By Tafadzwa Muranganwa
Harare City Council’s decision to disconnect water from defaulting residents has come under heavy criticism from local organisations.
The Combined Harare Residents Association(CHRA) has since written to Mayor Herbert Gomba to stop forthwith the arbitrary water disconnections.
“The Combined Harare Residents Association is kindly requesting you to cease all arbitrary water disconnections across the City in the absence of a billing system.
“ The actions by your institution of arbitrarily disconnecting water to arm twist or coerce ratepayers to pay rates when you cannot ascertain payments made by the same ratepayer is not reasonable, fair and is gross violation of human rights,” states CHRA.
According to CHRA,there is the need for a traceable billing system so that residents are able to account for their payments and service rendered.
“The absence of a billing system has denied ratepayers access to correct information regarding their accounts.
“We are aware that receipting is being done offline and no updates on payments are being done at the moment yet you are disconnecting water on a debt that you cannot establish,” wrote CHRA to Mayor Herbert Gomba.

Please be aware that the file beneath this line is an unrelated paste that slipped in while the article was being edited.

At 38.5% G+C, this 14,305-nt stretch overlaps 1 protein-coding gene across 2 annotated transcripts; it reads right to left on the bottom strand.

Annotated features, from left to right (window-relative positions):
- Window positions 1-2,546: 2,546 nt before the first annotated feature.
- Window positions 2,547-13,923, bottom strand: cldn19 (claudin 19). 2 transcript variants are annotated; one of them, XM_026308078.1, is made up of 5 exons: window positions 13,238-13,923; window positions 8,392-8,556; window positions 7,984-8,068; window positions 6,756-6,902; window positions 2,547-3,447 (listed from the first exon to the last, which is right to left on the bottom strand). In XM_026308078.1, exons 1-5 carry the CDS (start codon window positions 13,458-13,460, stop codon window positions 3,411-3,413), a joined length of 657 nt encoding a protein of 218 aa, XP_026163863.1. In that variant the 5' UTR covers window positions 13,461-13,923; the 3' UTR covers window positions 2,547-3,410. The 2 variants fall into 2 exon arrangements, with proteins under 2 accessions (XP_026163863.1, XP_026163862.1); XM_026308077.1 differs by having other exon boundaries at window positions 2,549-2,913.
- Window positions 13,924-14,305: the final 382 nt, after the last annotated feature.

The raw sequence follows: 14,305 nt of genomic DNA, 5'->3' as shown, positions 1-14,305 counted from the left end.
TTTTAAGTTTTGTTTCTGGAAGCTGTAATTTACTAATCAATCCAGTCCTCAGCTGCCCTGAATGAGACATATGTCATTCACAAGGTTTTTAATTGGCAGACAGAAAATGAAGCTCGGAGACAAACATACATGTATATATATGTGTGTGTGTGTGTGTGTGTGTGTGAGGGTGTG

The association is contemplating taking a legal recourse if the City Fathers fail to shelve the disconnections since they violate the right to water and other legal statutes.
“CHRA is prepared to advance this request to a competent court of law seeking administrative justice,” warns CHRA.
The letter from CHRA came at a time when Community Water Alliance on Wednesday Alliance delivered letters to Budiriro District Office as a preliminary process to challenge arbitrary water disconnections.
Community Water Alliance says considerations should be taken on Budiriro with regards to arbitrary water disconnections since it is usually hit by Cholera.
“Harare is a cholera hot spot but City of Harare officials have been arbitrarily disconnecting water without following procedures laid out in the archaic and oppressive Government Notice 164 of 1913,”argued CWA.
Last month, council spokesperson Michael Chideme told a local radio station that the city is owed $800 000 dollars by government, residents and business hampering its effort to provide efficient services.